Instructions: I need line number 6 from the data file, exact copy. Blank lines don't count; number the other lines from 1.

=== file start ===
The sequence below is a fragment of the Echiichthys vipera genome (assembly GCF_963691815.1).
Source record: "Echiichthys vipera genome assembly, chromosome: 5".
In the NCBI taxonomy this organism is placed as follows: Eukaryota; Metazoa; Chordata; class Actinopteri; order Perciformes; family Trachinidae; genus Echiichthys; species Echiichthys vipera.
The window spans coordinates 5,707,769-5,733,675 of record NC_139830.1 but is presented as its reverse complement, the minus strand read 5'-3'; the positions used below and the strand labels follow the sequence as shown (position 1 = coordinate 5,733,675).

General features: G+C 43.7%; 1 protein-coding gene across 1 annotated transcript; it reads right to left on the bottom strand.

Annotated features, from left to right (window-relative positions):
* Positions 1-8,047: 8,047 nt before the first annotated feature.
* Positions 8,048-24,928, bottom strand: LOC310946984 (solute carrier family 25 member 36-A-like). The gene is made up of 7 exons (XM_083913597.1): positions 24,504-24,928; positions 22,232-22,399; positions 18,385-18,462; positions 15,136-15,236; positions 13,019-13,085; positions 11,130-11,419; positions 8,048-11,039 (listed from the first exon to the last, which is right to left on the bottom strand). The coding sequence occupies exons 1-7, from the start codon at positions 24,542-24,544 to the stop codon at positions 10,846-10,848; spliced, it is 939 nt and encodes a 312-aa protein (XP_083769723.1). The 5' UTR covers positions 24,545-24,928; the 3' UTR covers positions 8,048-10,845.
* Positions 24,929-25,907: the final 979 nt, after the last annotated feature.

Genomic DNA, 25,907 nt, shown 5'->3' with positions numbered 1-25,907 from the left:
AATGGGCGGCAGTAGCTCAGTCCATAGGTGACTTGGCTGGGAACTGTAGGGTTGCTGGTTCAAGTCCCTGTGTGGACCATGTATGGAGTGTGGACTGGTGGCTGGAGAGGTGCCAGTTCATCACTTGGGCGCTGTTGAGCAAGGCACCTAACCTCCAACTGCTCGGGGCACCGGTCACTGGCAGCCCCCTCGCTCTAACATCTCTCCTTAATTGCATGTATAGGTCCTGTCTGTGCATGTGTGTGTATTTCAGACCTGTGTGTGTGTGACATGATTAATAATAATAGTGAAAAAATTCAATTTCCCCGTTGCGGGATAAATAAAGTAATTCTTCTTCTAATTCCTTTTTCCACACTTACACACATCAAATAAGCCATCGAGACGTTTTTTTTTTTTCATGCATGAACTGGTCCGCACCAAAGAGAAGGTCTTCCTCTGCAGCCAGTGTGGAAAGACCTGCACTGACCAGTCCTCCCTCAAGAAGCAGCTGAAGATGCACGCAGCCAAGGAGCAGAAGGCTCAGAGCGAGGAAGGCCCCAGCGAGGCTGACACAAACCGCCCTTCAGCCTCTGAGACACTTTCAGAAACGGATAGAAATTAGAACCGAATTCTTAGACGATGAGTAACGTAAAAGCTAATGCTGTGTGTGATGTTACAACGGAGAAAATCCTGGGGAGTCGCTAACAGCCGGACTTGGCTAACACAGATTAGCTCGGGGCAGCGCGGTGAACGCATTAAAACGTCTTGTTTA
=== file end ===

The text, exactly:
Annotated features, from left to right (window-relative positions):